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  • Christa Reed

    Why I'm deserting the mommy wars

    If all parents could just agree we have no idea what we're doing, there would be no reason to judge each other.


    My child was formula-fed. My child was sleep-trained. My child eats food that is not organic. The old me would give you a 20-minute explanation of how each of these things happened (although never originally part of my plan). The new me recognizes that you probably don’t give a sh*t.

    There’s been a lot of talk lately about the so-called “mommy wars.” After three-and-a-half years of motherhood and reading the endless stream of social media posts on the subject, I think I have found the root of the mommy wars. We’re so obsessed with being the best parents we can be, we question everything. We question ourselves. We even question what seems right. But we surely don’t care what you’re doing with your children unless it directly affects ours.

    [Related: Breastfeeding inequality: It's time to end the mommy wars]

    Some days are better than others. Some days you can chalk it up as a win and realize that you’d made it through the day without any major tantrums or guilt that you’ve impeded the development of your child, somehow. But most of the time, we’re desperately seeking validation because secretly we know we’re winging it.

    Virtually every aspect of our parenting is an exercise in uncontrolled experimentation. Is this restriction on screen time working? No idea. Are these five stories a day at bedtime soaking in? Beats me. Is the extra income provided by my job worth the trade-off of less time with him? Good question. Will any of this organic food make him any healthier as an adult? Ask me in 20 years…and I still won’t know. That’s the thing about raising a child—you don’t get to rewind or perform a do-over, so you never know where the path not taken leads. So we’re left to going with our gut and hoping for the best.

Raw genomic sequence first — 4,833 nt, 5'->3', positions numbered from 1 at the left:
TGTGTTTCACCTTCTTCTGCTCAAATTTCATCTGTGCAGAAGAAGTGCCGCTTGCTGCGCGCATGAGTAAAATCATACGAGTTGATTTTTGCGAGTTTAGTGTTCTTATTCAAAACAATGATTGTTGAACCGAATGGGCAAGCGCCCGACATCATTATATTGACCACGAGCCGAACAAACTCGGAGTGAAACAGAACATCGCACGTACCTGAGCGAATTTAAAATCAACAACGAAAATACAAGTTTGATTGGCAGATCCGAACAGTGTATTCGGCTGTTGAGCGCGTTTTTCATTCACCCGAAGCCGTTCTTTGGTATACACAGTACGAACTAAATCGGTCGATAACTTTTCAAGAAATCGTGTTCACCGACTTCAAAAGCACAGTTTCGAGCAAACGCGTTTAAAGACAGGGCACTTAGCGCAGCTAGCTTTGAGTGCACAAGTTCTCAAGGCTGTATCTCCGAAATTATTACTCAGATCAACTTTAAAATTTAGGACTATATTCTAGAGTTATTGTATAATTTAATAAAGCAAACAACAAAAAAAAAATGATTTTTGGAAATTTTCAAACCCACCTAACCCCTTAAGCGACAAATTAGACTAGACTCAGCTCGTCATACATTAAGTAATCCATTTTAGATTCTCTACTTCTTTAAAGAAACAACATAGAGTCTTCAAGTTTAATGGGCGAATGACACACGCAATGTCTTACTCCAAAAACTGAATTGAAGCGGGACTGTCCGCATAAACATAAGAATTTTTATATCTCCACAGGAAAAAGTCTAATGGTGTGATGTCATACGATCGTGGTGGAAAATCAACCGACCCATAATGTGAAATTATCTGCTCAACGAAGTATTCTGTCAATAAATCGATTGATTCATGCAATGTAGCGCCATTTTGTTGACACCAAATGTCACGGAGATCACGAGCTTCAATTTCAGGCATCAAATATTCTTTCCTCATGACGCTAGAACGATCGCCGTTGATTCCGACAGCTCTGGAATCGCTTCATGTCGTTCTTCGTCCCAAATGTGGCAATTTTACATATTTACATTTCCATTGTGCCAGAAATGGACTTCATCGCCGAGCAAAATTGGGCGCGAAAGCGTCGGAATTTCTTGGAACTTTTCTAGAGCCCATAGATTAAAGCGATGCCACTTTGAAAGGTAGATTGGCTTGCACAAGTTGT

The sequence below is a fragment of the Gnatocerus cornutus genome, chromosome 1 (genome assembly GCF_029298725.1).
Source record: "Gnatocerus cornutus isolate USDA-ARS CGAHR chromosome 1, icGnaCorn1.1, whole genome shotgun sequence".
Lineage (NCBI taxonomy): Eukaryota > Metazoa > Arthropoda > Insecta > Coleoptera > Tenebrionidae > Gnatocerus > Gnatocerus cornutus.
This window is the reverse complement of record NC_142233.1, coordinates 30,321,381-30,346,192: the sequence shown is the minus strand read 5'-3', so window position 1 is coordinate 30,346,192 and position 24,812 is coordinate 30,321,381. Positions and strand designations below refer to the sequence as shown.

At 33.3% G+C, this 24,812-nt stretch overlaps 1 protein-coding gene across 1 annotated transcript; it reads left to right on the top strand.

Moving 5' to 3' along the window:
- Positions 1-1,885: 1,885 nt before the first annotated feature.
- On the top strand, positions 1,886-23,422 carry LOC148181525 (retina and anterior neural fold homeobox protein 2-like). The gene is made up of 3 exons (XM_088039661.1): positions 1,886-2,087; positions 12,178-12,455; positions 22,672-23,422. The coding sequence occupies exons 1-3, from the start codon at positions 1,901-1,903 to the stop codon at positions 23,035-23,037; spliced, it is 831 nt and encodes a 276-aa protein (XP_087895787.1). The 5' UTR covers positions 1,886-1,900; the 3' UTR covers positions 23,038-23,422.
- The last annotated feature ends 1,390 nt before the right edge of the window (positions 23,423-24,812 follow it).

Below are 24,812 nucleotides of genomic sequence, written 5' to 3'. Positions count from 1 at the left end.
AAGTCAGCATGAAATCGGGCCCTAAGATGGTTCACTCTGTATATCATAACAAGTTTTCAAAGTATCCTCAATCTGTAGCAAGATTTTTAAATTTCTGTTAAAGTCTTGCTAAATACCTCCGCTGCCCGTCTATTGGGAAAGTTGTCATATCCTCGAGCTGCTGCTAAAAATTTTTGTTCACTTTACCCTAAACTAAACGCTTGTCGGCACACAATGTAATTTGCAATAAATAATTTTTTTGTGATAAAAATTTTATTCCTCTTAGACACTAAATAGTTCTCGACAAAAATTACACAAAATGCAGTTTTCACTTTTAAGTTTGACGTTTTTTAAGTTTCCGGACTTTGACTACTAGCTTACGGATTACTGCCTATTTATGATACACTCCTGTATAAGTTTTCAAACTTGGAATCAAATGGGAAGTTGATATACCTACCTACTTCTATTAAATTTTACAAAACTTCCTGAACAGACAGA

And we’re terrified that everyone will see right through that, and call us out on it. Thus, we hunt for validating studies or Huffington Post op-eds that conform with our impromptu parenting choices. But as the saying goes, opinions are like rear ends (everybody has one) and you can find a study that says anything. So, inevitably, conflicting opinion or evidence will pop up on your Facebook page.

    [Related: I met my mommy match on a blind date]

    “Here it is!,” you think. “They’ve finally figured out that I’m a fraud!” No doubt, social services has already been alerted to your unfit mothering. But rather than come clean, you double down. These are not simply conflicting opinions, they are personal attacks. These are Mean People who dare to undermine you, Mother.

    Congratulations, you’ve enlisted in the mommy wars.

    Except, there is no war. There are no attacks. There are simply millions of mothers with millions of opinions, all of them with only slightly more than no idea what they’re doing.

    I’ve been guilty of it. I’ve posted the Formula Child Turns Out OK, Studies Show Working Moms Have Awesome Kids, and This Much Screen Time Is Fine stories. So, I’m sorry.

    But as of today, I’m officially a deserter in the mommy wars. Frankly, there’s no such thing—it’s a creation of our own to distract ourselves from our own insecurities. I’ll probably never get over that insecurity, but I’ll try. In the words of David Foster Wallace, “You will become way less concerned with what other people think of you when you realize how seldom they do.”

    Well, except for the anti-vaxxers. You people are insane. 

    Christa Reed

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